Our mortgages section is designed to answer most of the most frequently asked questions and provides detailed information on a range of mortgage-related issues, including: how to get a mortgage if you are a first time buyer, how remortgaging can help you fund a major home improvement project, plus what to do if you have bad credit or are self employed, as well as mortgages for self build properties, and more.
The main types of mortgages explained
Fixed rate mortgage: With this kind of mortgage, the interest you have to pay to the lender will stay the same for a period of time that is set and will not change. This means you will know exactly how much you will need to pay for the duration of that period of time, without having to worry about changes to interest rates or fluctuations in the market. The amount of time that tends to be fixed is usually between two and five years, and after this has elapsed you will most likely be transferred to a standard variable rate mortgage (see below). The benefit of this kind of mortgage is that it can give you peace of mind: for the duration of the fixed term, you will know exactly what you have to pay. One drawback of a fixed rate mortgage is that in times of low interest rates you might find yourself paying more than those with a standard variable rate mortgage.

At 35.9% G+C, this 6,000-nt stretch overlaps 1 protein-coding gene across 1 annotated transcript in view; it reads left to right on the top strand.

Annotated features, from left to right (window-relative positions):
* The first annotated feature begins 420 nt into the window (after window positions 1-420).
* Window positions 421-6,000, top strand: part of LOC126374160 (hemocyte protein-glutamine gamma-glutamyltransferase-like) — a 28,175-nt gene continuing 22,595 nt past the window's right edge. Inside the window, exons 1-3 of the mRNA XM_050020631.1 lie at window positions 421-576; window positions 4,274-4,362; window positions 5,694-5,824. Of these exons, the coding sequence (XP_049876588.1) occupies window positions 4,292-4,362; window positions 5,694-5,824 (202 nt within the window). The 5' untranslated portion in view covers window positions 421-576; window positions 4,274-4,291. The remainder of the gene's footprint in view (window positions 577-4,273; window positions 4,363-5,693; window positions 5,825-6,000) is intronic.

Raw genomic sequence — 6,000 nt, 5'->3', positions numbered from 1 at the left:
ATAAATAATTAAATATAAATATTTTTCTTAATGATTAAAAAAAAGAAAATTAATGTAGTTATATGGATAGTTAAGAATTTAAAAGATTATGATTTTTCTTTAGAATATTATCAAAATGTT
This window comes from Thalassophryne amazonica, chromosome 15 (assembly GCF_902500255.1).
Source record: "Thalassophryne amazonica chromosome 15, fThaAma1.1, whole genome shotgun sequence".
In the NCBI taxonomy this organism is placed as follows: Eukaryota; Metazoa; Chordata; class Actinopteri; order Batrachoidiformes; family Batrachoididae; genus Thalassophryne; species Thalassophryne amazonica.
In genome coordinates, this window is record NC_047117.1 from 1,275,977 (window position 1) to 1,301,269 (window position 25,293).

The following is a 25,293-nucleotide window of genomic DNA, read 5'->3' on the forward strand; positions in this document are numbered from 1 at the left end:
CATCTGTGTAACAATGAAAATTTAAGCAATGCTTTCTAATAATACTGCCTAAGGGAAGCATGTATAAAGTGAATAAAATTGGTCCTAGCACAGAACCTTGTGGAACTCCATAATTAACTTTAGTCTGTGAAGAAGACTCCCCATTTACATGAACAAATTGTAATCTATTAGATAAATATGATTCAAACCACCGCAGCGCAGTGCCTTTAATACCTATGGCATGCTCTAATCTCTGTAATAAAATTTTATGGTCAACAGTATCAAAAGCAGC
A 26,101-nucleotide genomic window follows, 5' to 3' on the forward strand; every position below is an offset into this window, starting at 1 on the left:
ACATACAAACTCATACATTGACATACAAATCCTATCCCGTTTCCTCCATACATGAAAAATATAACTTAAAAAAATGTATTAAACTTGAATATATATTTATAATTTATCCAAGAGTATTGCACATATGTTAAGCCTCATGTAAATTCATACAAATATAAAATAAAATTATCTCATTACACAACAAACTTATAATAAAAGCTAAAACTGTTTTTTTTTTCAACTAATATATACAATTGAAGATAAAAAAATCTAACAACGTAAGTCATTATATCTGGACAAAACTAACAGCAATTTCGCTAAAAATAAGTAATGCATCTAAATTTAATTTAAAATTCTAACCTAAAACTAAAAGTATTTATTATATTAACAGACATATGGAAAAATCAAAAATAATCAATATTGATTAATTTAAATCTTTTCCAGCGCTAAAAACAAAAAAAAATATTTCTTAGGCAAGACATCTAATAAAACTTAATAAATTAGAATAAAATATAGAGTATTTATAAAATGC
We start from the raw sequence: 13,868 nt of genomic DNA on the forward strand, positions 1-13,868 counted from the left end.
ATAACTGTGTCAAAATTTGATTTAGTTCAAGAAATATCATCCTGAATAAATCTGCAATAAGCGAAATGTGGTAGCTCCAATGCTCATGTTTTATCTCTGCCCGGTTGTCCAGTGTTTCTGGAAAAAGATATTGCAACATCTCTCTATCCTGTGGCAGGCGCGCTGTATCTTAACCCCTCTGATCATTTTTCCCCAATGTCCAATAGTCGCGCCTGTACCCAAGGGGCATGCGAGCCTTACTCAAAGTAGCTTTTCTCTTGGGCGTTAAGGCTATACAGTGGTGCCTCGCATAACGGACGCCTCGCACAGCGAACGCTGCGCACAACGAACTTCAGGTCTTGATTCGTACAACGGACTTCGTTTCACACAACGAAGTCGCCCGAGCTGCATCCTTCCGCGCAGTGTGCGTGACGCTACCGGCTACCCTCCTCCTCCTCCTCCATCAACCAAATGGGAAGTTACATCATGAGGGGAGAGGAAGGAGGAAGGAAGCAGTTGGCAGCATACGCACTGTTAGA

Standard variable rate mortgage
A standard variable rate (SVR) is the lender’s normal, or default, rate, i.e. the interest a lender charges on a mortgage when there is no fixed term agreement or discount in place. This is the type of mortgage that you will be transferred to at the time when the ‘fixed term’ of your tracker or fixed term mortgage comes to an end. The lender can alter its SVR at any time, either by raising it or lowering it, and the borrower has no control or power over what happens to it. The advantage of an SVR is that while interest rates are low, it is highly likely that your lender’s standard variable rate will be low too. At the time of writing, the Bank of England has set the base rate of interest at a record low of 0.5% for the last two years, which means that for many people it is a good time to have an SVR mortgage. Of course, the downside is that this could change at any time, meaning you might end up having to pay significantly more.
This type of mortgage can be seen as a kind of compromise between a fixed rate and a variable rate mortgage, lessening the drawbacks and the potential benefits of each. Essentially, a tracker mortgage is one that is pegged to the base rate at a set margin (usually 1% either above or below) for a fixed term – often a year. This means that when the base rate is low, you can be sure of paying a low amount of interest for the duration of the tracker mortgage, after which you will usually be transferred to a SVR mortgage. The benefits of a tracker mortgage are similar to those of a fixed rate mortgage, in that you know how much you will be expected to pay for a set period as long as the base rate doesn’t change dramatically. While the base rate is low, you can take advantage of this by overpaying on your mortgage, thus reducing the amount of time it will take to completely pay it off and thereby cutting down on the overall amount of interest. The drawback of a tracker mortgage is that you don’t have the same security as you do with a fixed term mortgage: if the base rate suddenly goes up, so do your repayments.
This is similar to an SVR, but set at a ‘discount’, slightly below the lender’s standard variable rate for a set amount of time.